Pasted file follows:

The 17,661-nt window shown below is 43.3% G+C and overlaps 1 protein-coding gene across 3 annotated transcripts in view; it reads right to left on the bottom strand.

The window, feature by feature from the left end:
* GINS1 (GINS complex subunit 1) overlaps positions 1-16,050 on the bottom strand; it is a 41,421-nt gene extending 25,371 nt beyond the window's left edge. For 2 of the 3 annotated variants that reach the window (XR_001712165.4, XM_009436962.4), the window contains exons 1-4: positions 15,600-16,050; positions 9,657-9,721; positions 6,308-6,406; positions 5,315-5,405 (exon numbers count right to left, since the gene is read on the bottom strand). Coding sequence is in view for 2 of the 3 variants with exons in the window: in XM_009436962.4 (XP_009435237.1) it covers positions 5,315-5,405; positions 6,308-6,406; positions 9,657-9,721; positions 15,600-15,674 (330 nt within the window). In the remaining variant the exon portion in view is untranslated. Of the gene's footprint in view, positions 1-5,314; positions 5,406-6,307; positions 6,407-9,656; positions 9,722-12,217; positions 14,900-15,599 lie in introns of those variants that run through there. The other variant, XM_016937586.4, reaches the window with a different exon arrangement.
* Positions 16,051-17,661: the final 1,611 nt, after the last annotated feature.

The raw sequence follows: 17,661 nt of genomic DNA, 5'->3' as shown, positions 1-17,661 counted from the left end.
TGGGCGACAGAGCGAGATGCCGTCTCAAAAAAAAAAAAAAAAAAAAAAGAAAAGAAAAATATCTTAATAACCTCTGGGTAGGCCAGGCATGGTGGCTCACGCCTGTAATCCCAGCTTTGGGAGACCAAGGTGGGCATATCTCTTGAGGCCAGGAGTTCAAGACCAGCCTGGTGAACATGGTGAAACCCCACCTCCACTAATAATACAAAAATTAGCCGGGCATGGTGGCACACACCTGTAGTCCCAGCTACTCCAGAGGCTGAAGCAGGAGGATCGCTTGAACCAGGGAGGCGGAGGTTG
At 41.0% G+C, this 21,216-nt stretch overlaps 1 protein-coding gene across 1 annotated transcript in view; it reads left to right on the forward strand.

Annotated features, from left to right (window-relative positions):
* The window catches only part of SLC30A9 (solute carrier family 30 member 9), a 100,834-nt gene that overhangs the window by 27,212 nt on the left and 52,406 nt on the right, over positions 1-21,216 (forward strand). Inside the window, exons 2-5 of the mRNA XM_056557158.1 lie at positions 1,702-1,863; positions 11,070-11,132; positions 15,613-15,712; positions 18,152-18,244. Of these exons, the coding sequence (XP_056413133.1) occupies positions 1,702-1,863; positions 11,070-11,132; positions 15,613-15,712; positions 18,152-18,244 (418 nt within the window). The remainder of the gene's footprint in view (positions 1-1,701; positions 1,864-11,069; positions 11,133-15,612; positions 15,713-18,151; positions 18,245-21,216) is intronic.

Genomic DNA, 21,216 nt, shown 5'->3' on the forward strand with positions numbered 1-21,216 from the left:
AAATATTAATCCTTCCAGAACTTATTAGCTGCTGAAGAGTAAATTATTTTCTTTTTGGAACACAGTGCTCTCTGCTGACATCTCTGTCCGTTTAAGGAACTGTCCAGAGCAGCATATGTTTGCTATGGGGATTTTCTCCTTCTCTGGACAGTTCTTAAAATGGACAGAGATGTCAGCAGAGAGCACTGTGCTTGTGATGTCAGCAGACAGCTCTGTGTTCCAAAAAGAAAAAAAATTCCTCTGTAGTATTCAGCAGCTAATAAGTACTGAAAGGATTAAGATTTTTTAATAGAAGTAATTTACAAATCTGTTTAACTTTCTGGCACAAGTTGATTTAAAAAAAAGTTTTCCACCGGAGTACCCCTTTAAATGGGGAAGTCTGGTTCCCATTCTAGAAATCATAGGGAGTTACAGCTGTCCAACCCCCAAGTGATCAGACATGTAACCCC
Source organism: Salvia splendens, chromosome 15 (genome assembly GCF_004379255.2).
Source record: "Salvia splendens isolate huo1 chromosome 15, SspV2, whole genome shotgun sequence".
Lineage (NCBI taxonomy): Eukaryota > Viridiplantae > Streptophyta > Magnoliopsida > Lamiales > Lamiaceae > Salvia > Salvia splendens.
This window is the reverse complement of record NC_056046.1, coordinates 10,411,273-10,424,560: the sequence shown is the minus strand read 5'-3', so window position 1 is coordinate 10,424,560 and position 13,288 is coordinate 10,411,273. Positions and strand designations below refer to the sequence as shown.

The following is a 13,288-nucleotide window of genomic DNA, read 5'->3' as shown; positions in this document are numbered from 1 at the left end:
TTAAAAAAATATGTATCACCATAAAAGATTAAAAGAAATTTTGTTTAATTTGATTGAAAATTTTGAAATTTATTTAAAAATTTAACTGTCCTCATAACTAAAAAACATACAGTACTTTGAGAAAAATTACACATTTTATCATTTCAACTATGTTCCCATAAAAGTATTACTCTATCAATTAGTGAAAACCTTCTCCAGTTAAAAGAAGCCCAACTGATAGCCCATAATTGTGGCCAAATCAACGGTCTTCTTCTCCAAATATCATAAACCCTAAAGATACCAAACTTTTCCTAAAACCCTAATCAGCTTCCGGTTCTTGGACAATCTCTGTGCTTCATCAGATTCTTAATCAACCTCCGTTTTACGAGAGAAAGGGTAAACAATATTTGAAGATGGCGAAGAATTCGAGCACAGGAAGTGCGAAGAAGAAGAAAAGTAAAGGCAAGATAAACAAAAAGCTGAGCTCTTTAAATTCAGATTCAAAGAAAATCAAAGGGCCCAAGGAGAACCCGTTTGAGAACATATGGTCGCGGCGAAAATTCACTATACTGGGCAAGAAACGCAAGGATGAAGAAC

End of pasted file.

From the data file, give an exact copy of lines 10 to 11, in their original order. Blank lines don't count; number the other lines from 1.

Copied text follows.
Genomic DNA, 21,216 nt, shown 5'->3' on the forward strand with positions numbered 1-21,216 from the left:
AAATATTAATCCTTCCAGAACTTATTAGCTGCTGAAGAGTAAATTATTTTCTTTTTGGAACACAGTGCTCTCTGCTGACATCTCTGTCCGTTTAAGGAACTGTCCAGAGCAGCATATGTTTGCTATGGGGATTTTCTCCTTCTCTGGACAGTTCTTAAAATGGACAGAGATGTCAGCAGAGAGCACTGTGCTTGTGATGTCAGCAGACAGCTCTGTGTTCCAAAAAGAAAAAAAATTCCTCTGTAGTATTCAGCAGCTAATAAGTACTGAAAGGATTAAGATTTTTTAATAGAAGTAATTTACAAATCTGTTTAACTTTCTGGCACAAGTTGATTTAAAAAAAAGTTTTCCACCGGAGTACCCCTTTAAATGGGGAAGTCTGGTTCCCATTCTAGAAATCATAGGGAGTTACAGCTGTCCAACCCCCAAGTGATCAGACATGTAACCCC